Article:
The last reasonable argument comes from the Fourth Commandment. It says that one day out of every seven days should be set aside to remember and honor the Lord instead of working. It relies entirely on and points directly to God’s six working days and one rest day during the creation week itself. Why were the Israelites told to take this day off? God explains it in no uncertain terms: “For in six days the LORD made the heavens and the earth, the sea, and all that is in them, and rested the seventh day. Therefore the LORD blessed the Sabbath day and hallowed it.”1 Since our workweek days are solar days, then God’s creation week must also have been composed of normal days.

Evolutionary ideas generally exclude miracles and God, so it makes little sense to rely on them when trying to understand creation-week days. But God can do anything. He could transform a lifeless, shapeless mass into an inhabited Earth in an instant, over billions of years, or in six literal days. By using “evening and morning,” by numbering each day, and by patterning our ordinary workweek after His first workweek, He told us that He did it in six ordinary days.

Reference

Exodus 20:11.

by Brian Thomas, M.S. a Science Writer at the Institute for Creation Research.

Cite this article: Brian Thomas, M.S. 2015. Were the Creation Days 24 Hours Long?. Acts & Facts. 44 (7).

http://www.icr.org/article/8812

Some Early Church Methods

And the multitude of them that believed were of one heart and of one soul: neither said any of them that aught of the things which he possessed was his own; but they had all things common. And with great power gave the apostles witness of the resurrection of the Lord Jesus: and great grace was upon them all.

—Acts 4:32-33

A friend of mine went to see a man who was the head of a local communist cell in a local communist headquarters where they send out literature. The communist said, “Come in, Reverend, and sit down.” He went in and sat. “Now, we’re communists,” he said, “you know that, and you’re a minister. Of course, we’re miles apart. But,” he said, “I want to tell you something. We learned our technique from your book of Acts.” And he said, “You who believe the Bible have thrown overboard the methods of the early church and we who don’t believe it have adopted them and they’re working.”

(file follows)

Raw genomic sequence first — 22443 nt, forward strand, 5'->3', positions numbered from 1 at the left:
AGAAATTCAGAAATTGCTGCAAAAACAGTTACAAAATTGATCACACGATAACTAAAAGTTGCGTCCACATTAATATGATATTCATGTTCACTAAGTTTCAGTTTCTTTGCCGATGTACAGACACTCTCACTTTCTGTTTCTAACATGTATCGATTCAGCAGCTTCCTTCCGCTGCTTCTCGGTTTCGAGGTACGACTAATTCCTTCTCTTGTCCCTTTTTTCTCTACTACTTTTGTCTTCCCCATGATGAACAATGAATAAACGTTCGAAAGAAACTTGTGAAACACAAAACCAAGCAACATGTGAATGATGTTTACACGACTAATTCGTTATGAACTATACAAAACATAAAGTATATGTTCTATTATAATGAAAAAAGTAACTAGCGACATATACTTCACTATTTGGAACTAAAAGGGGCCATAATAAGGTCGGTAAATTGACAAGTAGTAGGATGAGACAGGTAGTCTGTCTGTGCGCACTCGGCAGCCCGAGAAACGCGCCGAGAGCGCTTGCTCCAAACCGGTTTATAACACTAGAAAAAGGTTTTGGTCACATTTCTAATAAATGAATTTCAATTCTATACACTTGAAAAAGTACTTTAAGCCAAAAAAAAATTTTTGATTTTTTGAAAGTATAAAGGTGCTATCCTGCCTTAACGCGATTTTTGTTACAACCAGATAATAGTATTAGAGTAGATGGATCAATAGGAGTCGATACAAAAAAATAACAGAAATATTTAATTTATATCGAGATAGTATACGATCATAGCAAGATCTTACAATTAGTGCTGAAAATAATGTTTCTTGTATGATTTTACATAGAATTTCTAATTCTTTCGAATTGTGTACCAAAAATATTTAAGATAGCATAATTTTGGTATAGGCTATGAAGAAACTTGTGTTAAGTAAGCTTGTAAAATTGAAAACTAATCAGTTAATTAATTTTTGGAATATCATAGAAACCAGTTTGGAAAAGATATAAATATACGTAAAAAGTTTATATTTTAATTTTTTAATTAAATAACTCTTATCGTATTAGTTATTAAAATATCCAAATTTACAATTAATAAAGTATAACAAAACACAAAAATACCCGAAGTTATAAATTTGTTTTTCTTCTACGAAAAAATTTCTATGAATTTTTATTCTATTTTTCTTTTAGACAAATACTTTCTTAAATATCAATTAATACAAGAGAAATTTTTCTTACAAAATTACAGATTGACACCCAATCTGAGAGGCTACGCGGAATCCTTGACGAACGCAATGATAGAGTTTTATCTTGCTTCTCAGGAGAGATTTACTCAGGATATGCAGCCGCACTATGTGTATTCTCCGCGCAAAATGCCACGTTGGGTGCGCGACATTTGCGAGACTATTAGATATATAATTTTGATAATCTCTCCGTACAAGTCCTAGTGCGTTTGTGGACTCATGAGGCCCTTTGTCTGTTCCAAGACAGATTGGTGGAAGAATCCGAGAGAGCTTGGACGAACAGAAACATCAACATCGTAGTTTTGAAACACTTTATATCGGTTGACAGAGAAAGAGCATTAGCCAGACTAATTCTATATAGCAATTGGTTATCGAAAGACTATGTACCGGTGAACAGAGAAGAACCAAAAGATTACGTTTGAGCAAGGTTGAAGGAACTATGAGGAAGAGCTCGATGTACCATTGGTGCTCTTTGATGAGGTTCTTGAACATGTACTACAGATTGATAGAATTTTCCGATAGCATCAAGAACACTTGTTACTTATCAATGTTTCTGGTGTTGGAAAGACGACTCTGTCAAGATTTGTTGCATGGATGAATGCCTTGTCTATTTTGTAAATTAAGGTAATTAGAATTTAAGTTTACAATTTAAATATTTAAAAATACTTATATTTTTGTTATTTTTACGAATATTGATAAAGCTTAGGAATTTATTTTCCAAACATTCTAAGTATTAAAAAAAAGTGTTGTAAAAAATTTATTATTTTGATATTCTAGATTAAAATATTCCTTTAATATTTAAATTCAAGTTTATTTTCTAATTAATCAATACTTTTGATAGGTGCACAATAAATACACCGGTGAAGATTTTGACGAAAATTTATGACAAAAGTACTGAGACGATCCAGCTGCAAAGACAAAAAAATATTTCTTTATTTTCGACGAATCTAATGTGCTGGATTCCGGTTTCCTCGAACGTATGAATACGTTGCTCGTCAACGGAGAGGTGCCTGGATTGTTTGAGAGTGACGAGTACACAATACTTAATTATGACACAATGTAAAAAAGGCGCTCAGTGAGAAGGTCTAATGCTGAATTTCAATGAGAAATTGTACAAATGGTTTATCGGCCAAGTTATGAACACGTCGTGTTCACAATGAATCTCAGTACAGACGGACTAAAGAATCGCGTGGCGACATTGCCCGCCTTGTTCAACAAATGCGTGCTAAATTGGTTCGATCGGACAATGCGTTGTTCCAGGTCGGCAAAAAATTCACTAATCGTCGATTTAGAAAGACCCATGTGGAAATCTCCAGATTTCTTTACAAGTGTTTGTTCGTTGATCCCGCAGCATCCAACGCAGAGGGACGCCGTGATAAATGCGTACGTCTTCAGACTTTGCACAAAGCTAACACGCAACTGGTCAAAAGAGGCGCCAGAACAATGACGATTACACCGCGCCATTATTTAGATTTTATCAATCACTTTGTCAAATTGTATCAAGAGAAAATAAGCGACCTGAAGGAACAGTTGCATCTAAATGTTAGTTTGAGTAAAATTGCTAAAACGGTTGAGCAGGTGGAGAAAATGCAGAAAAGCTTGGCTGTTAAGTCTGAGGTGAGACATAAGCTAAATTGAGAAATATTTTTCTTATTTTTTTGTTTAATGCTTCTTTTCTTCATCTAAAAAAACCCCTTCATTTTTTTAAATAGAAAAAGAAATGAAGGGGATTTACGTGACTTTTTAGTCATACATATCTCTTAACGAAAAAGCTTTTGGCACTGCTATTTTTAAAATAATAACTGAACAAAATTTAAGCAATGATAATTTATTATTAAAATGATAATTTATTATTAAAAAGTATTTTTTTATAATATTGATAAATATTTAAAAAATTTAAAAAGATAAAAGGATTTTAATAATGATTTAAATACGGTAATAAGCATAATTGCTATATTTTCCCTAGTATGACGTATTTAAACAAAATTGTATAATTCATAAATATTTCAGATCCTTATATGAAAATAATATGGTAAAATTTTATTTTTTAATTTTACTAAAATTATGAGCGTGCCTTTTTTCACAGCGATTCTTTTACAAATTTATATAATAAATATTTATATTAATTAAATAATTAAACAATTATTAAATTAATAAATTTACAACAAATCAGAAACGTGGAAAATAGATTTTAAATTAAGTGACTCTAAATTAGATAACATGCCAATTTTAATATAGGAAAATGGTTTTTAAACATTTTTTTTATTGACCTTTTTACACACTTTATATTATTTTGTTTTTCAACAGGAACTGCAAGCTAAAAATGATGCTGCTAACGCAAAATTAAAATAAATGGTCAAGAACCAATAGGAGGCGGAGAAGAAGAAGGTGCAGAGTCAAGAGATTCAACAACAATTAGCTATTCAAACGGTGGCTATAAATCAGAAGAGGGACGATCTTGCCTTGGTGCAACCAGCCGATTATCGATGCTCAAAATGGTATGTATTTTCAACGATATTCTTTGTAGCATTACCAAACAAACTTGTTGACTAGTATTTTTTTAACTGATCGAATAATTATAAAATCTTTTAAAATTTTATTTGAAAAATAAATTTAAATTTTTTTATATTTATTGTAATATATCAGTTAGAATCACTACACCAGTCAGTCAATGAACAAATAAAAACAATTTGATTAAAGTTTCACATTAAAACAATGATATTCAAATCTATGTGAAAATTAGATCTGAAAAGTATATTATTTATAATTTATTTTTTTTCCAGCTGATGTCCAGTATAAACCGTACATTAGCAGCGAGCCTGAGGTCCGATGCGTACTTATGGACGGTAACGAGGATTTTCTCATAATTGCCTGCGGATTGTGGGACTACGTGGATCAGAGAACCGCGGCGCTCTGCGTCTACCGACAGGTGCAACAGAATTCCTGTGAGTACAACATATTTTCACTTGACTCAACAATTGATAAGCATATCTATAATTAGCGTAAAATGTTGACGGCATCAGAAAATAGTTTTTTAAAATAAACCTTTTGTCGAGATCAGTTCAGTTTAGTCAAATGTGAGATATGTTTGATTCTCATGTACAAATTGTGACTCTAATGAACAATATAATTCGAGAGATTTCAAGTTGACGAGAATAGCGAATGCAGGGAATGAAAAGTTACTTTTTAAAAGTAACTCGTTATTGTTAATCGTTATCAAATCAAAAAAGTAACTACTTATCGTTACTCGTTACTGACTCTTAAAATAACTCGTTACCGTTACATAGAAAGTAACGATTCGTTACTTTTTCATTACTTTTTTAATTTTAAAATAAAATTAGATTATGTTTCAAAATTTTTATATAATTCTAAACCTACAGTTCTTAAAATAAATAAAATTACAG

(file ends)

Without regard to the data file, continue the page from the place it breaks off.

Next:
What was the method? It’s a very simple method of the early church. It was to go witness, give everything to the Lord and give up all to God and bear your cross, take the consequences. The result was in the first hundred years of the Christian church the whole known world was evangelized.   SAT010-011

Lord, we’re too selfish, busy doing our own thing. Give us a spirit of love, of unselfishness, of willingness to pay any price for the sake of the gospel. Do it for Jesus’ sake. Amen.

 

Appraise, then Act

Prove all things; hold fast that which is good.

—1 Thessalonians 5:21

 

Many tender-minded Christians fear to sin against love by daring to inquire into anything that comes wearing the cloak of Christianity and breathing the name of Jesus. They dare not examine the credentials of the latest prophet to hit their town lest they be guilty of rejecting something which may be of God….This is supposed to indicate a high degree of spirituality. But in sober fact it indicates no such thing. It may indeed be evidence of the absence of the Holy Spirit.